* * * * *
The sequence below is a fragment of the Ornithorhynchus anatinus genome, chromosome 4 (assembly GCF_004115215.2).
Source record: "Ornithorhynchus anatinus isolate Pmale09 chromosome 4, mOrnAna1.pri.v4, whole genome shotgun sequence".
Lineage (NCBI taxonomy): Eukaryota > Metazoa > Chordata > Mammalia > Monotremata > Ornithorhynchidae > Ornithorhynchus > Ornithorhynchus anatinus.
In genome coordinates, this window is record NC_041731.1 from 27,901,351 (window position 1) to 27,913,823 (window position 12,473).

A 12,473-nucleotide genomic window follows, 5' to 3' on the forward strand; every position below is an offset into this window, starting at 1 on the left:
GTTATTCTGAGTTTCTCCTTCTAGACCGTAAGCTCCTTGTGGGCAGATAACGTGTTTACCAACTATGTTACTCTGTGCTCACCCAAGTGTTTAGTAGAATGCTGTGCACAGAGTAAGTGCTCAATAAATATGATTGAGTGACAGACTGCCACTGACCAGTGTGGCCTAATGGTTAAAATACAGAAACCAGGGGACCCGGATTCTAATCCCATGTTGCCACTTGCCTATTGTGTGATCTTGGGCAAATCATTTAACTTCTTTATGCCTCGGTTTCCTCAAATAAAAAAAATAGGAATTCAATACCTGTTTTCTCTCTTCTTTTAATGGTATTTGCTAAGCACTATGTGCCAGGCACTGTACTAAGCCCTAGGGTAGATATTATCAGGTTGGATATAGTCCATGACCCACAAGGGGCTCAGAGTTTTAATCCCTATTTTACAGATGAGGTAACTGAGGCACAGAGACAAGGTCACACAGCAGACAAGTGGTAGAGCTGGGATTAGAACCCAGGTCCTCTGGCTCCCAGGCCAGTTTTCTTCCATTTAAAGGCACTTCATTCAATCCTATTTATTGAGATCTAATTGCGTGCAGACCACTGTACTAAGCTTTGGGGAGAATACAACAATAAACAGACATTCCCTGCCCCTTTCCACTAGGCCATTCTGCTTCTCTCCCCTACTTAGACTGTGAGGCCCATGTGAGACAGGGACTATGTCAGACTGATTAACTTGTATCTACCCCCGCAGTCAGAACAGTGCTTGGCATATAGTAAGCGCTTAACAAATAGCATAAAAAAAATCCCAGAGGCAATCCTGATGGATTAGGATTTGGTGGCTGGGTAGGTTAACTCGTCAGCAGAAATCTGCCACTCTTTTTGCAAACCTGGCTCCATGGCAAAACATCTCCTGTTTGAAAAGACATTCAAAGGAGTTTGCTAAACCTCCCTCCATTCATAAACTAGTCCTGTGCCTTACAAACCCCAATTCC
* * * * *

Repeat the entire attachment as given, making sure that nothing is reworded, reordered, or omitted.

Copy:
The sequence below is a fragment of the Ornithorhynchus anatinus genome, chromosome 4 (assembly GCF_004115215.2).
Source record: "Ornithorhynchus anatinus isolate Pmale09 chromosome 4, mOrnAna1.pri.v4, whole genome shotgun sequence".
Lineage (NCBI taxonomy): Eukaryota > Metazoa > Chordata > Mammalia > Monotremata > Ornithorhynchidae > Ornithorhynchus > Ornithorhynchus anatinus.
In genome coordinates, this window is record NC_041731.1 from 27,901,351 (window position 1) to 27,913,823 (window position 12,473).

A 12,473-nucleotide genomic window follows, 5' to 3' on the forward strand; every position below is an offset into this window, starting at 1 on the left:
GTTATTCTGAGTTTCTCCTTCTAGACCGTAAGCTCCTTGTGGGCAGATAACGTGTTTACCAACTATGTTACTCTGTGCTCACCCAAGTGTTTAGTAGAATGCTGTGCACAGAGTAAGTGCTCAATAAATATGATTGAGTGACAGACTGCCACTGACCAGTGTGGCCTAATGGTTAAAATACAGAAACCAGGGGACCCGGATTCTAATCCCATGTTGCCACTTGCCTATTGTGTGATCTTGGGCAAATCATTTAACTTCTTTATGCCTCGGTTTCCTCAAATAAAAAAAATAGGAATTCAATACCTGTTTTCTCTCTTCTTTTAATGGTATTTGCTAAGCACTATGTGCCAGGCACTGTACTAAGCCCTAGGGTAGATATTATCAGGTTGGATATAGTCCATGACCCACAAGGGGCTCAGAGTTTTAATCCCTATTTTACAGATGAGGTAACTGAGGCACAGAGACAAGGTCACACAGCAGACAAGTGGTAGAGCTGGGATTAGAACCCAGGTCCTCTGGCTCCCAGGCCAGTTTTCTTCCATTTAAAGGCACTTCATTCAATCCTATTTATTGAGATCTAATTGCGTGCAGACCACTGTACTAAGCTTTGGGGAGAATACAACAATAAACAGACATTCCCTGCCCCTTTCCACTAGGCCATTCTGCTTCTCTCCCCTACTTAGACTGTGAGGCCCATGTGAGACAGGGACTATGTCAGACTGATTAACTTGTATCTACCCCCGCAGTCAGAACAGTGCTTGGCATATAGTAAGCGCTTAACAAATAGCATAAAAAAAATCCCAGAGGCAATCCTGATGGATTAGGATTTGGTGGCTGGGTAGGTTAACTCGTCAGCAGAAATCTGCCACTCTTTTTGCAAACCTGGCTCCATGGCAAAACATCTCCTGTTTGAAAAGACATTCAAAGGAGTTTGCTAAACCTCCCTCCATTCATAAACTAGTCCTGTGCCTTACAAACCCCAATTCC